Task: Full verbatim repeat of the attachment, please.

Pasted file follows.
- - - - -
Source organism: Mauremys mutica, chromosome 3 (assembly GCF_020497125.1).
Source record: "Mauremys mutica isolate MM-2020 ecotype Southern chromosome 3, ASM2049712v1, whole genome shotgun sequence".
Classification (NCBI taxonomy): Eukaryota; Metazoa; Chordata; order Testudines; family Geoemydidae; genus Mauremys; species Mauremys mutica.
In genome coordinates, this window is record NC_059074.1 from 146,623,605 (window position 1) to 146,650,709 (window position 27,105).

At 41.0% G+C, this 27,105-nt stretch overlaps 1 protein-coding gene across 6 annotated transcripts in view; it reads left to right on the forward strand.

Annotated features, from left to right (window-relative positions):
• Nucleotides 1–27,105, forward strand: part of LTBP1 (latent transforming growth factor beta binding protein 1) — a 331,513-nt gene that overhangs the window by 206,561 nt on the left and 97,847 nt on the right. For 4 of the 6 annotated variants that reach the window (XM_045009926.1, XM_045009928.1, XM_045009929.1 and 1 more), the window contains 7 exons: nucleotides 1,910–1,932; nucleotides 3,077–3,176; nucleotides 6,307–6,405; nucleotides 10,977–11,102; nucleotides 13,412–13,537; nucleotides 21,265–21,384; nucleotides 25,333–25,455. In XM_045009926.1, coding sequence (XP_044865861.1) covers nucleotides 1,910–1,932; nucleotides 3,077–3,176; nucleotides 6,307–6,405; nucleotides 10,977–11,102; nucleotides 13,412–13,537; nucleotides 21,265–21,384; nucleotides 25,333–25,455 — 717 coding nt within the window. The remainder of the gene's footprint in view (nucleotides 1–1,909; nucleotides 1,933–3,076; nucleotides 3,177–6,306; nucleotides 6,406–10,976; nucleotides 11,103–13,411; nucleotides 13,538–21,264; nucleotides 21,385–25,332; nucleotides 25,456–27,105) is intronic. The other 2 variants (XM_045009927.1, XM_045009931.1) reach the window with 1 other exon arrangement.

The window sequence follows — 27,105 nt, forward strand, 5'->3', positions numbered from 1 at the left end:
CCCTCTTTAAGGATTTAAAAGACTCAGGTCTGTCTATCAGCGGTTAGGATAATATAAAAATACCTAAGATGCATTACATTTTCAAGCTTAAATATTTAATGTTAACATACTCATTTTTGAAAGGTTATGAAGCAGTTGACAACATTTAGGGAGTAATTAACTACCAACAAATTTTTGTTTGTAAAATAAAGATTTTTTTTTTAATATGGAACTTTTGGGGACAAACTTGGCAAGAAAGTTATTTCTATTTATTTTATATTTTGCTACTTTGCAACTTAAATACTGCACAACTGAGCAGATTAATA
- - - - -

Source organism: Mauremys mutica, chromosome 3 (assembly GCF_020497125.1).
Source record: "Mauremys mutica isolate MM-2020 ecotype Southern chromosome 3, ASM2049712v1, whole genome shotgun sequence".
Classification (NCBI taxonomy): Eukaryota; Metazoa; Chordata; order Testudines; family Geoemydidae; genus Mauremys; species Mauremys mutica.
In genome coordinates, this window is record NC_059074.1 from 146,623,605 (window position 1) to 146,650,709 (window position 27,105).

At 41.0% G+C, this 27,105-nt stretch overlaps 1 protein-coding gene across 6 annotated transcripts in view; it reads left to right on the forward strand.

Annotated features, from left to right (window-relative positions):
• Nucleotides 1–27,105, forward strand: part of LTBP1 (latent transforming growth factor beta binding protein 1) — a 331,513-nt gene that overhangs the window by 206,561 nt on the left and 97,847 nt on the right. For 4 of the 6 annotated variants that reach the window (XM_045009926.1, XM_045009928.1, XM_045009929.1 and 1 more), the window contains 7 exons: nucleotides 1,910–1,932; nucleotides 3,077–3,176; nucleotides 6,307–6,405; nucleotides 10,977–11,102; nucleotides 13,412–13,537; nucleotides 21,265–21,384; nucleotides 25,333–25,455. In XM_045009926.1, coding sequence (XP_044865861.1) covers nucleotides 1,910–1,932; nucleotides 3,077–3,176; nucleotides 6,307–6,405; nucleotides 10,977–11,102; nucleotides 13,412–13,537; nucleotides 21,265–21,384; nucleotides 25,333–25,455 — 717 coding nt within the window. The remainder of the gene's footprint in view (nucleotides 1–1,909; nucleotides 1,933–3,076; nucleotides 3,177–6,306; nucleotides 6,406–10,976; nucleotides 11,103–13,411; nucleotides 13,538–21,264; nucleotides 21,385–25,332; nucleotides 25,456–27,105) is intronic. The other 2 variants (XM_045009927.1, XM_045009931.1) reach the window with 1 other exon arrangement.

The window sequence follows — 27,105 nt, forward strand, 5'->3', positions numbered from 1 at the left end:
CCCTCTTTAAGGATTTAAAAGACTCAGGTCTGTCTATCAGCGGTTAGGATAATATAAAAATACCTAAGATGCATTACATTTTCAAGCTTAAATATTTAATGTTAACATACTCATTTTTGAAAGGTTATGAAGCAGTTGACAACATTTAGGGAGTAATTAACTACCAACAAATTTTTGTTTGTAAAATAAAGATTTTTTTTTTAATATGGAACTTTTGGGGACAAACTTGGCAAGAAAGTTATTTCTATTTATTTTATATTTTGCTACTTTGCAACTTAAATACTGCACAACTGAGCAGATTAATA